STRANGE FACT: My father worked at Packards, I worked in the same spot when the site was taken over by Sperry’s. I worked at Sperry’s at Boston Manor and my father worked in the same building when it was taken over by the FIAT Motor Company.
    Hope this answers some questions.

  8. Philip Belcher says

    Just came across your question of 2012- I hope this isn’t the first response!
    My Dad worked at Leonard Williams before and after ww2. He was drafted into the Fairy Aviation factory throughout the war at nearby Heston. He went to see his old colleagues at Packards (as we used to call it) the day the V2 hit- he was cycling home westwards down the Great West Road when he heard it explode. He didn’t know where it had hit until later. After the war they moved next door, on the south side of the road (A4). In the summer school holiday in 1954 when I was 15, I helped out there cleaning cars and doing odd jobs. I was sent to the stores for a “long weight”, and was there for ages! Dad was a diagnostic and test engineer. When road testing he brought home some great cars, including J.Arthur Rank’s Packard Patrician, and gave us rides. Nearest tube (actually above ground there) is Boston Manor. Let me know if I can help further.

  9. Philip Belcher says

    I was wrong in my comment about Packards moving next door. From photographs after the war the building looked much as it did before the V2 disaster, so must have been rebuilt. The only difference seems to be that the recessed part at the eastern end was rebuilt as a blank wall at the end of the workshop, instead of an extension of the original two storey office/showroom block, with a large garage door. They must have adapted the space at the west of the showroom to be a car park. I have a photograph of my Dad with two Packards at this spot, taken in the 1950’s, showing the Firestone building in the distance. I have another photograph of the Great West Road taken in 1970 showing the building is missing.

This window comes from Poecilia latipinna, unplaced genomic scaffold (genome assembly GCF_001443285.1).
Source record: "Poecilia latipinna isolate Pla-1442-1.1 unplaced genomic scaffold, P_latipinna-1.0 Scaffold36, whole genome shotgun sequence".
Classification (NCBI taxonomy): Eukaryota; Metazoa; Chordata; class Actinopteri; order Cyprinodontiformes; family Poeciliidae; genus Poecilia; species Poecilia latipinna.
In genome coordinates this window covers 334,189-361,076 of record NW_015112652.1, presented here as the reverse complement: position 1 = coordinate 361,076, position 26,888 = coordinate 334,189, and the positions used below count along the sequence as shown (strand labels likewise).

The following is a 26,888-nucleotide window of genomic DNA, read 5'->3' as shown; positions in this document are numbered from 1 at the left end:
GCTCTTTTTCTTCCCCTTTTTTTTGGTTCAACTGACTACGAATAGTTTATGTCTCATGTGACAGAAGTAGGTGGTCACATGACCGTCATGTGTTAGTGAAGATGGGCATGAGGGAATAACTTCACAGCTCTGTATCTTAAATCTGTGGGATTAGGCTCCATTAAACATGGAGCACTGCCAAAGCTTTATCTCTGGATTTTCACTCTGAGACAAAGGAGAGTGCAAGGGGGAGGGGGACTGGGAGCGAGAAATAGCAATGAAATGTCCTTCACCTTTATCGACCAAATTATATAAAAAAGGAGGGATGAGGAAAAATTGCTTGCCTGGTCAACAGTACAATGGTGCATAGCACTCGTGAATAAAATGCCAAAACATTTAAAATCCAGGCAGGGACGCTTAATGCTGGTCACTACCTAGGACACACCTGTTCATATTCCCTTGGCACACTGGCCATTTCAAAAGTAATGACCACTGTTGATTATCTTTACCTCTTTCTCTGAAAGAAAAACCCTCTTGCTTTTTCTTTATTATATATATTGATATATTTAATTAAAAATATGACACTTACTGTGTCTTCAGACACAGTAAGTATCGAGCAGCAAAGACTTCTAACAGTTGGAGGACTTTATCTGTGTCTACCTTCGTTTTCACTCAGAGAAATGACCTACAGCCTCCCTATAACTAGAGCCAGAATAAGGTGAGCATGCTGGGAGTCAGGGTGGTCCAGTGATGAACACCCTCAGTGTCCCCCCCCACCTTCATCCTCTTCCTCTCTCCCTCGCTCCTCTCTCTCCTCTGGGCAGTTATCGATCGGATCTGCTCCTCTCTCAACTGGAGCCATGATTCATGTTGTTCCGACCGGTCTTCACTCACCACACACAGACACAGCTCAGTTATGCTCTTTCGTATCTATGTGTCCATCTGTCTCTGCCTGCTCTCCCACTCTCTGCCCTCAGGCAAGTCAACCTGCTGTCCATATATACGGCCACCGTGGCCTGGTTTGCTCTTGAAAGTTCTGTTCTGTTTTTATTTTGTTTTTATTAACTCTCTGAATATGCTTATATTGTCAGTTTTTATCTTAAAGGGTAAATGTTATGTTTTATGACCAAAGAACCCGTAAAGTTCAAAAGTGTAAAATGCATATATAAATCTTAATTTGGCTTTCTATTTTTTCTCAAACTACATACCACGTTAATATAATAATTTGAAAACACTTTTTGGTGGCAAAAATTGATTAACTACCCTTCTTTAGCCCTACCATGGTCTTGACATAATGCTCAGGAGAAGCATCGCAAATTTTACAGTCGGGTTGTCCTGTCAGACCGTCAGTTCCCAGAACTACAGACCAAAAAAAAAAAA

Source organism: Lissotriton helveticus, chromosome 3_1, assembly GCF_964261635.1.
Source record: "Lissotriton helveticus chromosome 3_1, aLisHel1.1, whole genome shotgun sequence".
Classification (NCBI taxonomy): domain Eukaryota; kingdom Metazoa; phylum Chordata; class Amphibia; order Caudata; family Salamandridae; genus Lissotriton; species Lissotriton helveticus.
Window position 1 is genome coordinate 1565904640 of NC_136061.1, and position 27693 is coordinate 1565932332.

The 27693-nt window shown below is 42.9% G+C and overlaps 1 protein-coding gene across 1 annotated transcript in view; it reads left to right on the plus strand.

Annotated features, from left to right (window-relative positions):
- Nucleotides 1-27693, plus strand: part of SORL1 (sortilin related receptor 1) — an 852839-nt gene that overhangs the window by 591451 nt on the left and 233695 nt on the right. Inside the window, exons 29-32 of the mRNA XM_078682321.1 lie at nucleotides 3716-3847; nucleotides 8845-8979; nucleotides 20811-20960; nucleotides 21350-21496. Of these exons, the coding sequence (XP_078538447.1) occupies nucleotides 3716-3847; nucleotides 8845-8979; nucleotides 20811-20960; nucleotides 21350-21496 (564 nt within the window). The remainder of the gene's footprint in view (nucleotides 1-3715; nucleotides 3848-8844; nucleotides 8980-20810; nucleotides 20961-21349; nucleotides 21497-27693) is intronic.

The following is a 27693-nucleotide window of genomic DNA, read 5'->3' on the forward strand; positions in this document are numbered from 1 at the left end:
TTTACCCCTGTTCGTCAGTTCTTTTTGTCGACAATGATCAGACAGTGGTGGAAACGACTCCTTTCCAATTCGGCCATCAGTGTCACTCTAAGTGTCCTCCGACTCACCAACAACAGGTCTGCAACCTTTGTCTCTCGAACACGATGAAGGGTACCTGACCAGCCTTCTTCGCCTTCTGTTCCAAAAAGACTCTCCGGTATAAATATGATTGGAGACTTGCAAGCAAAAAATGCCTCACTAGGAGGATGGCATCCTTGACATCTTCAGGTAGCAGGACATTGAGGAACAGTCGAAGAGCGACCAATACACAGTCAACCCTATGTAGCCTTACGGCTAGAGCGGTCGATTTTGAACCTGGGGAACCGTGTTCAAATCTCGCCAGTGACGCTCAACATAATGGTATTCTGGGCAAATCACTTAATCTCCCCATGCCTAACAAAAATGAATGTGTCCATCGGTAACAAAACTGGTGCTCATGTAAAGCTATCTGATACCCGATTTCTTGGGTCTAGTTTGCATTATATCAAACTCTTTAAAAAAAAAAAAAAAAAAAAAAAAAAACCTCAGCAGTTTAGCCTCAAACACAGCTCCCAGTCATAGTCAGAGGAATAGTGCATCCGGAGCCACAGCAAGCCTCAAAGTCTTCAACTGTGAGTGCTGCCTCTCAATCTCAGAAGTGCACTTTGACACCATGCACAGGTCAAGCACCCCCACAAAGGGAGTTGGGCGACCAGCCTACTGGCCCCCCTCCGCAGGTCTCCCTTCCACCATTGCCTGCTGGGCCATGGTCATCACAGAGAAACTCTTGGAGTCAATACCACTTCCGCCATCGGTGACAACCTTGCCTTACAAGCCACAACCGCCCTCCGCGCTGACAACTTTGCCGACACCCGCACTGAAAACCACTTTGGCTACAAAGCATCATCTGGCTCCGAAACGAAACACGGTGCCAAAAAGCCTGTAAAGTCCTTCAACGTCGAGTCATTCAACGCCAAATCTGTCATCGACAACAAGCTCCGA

10. Timothy Auger says

    I well remember the impressive Leonard Williams building on the Great West Road. In the mid-1950s my father drove a rare 1937 Packard 120 ‘Woodie’. Around 1958, when he considered selling, he contacted the Leonard Williams company who send a representative to Farnham in a shiny Packard Patrician to inspect the vehicle. I think he must have slightly over-sold the 120, as when ‘Mr Packard’ rounded the corner of the house into the yard, his face fell quite dramatically. It was rather comical. In the end the car was sold locally for a mere £25.00, a sad end. And my father bought a new F-series Vauxhall Victor, one of GM’s most cynical products of all time.

  11. Philip Hughes says

    I believe that j Arthur rank s packard patrician finished up in a little garage near broughton gifford nor melksham in the 70s . The garage owner told me that it had trouble with the gearbox and or the air suspension . It was parked up for months then dissapeared .i think that it was nearly impossible to get parts or expertise for American cars at that time . Ph

  12. colin says

    Hi

    I own a 1936 and a 1937 Packard and am trying to trace the history on these cars. They were both supplied by Leonard williams.

    Just wondered if there is any archive information saved on the companies.

    The 1936 Packard has got a Carlton coach built body on it. Any information would be much appreciated.

    Thanks

    Colin

  13. Colin Bowles says

    In 1945 I wa 9 years old and living close to the Packard showroom at 859 Great West Road. It had not been unusual to have seen and heard the earlier V1 flying bombs overhead. If we could here the motor there was no need to worry. If the sound ceased – then we would take cover. Agee weeks later I was in the West Middlesex Hospital with a burst appendix, and in the August evacuated to Nottingham with my mother, returning on the day that Glenn Miller disappeared.

    At the time the V2 landed I was having breakfast at Busch House open air school, at. Busch Corner around a mile away. I recall the sound and the whole building shaking.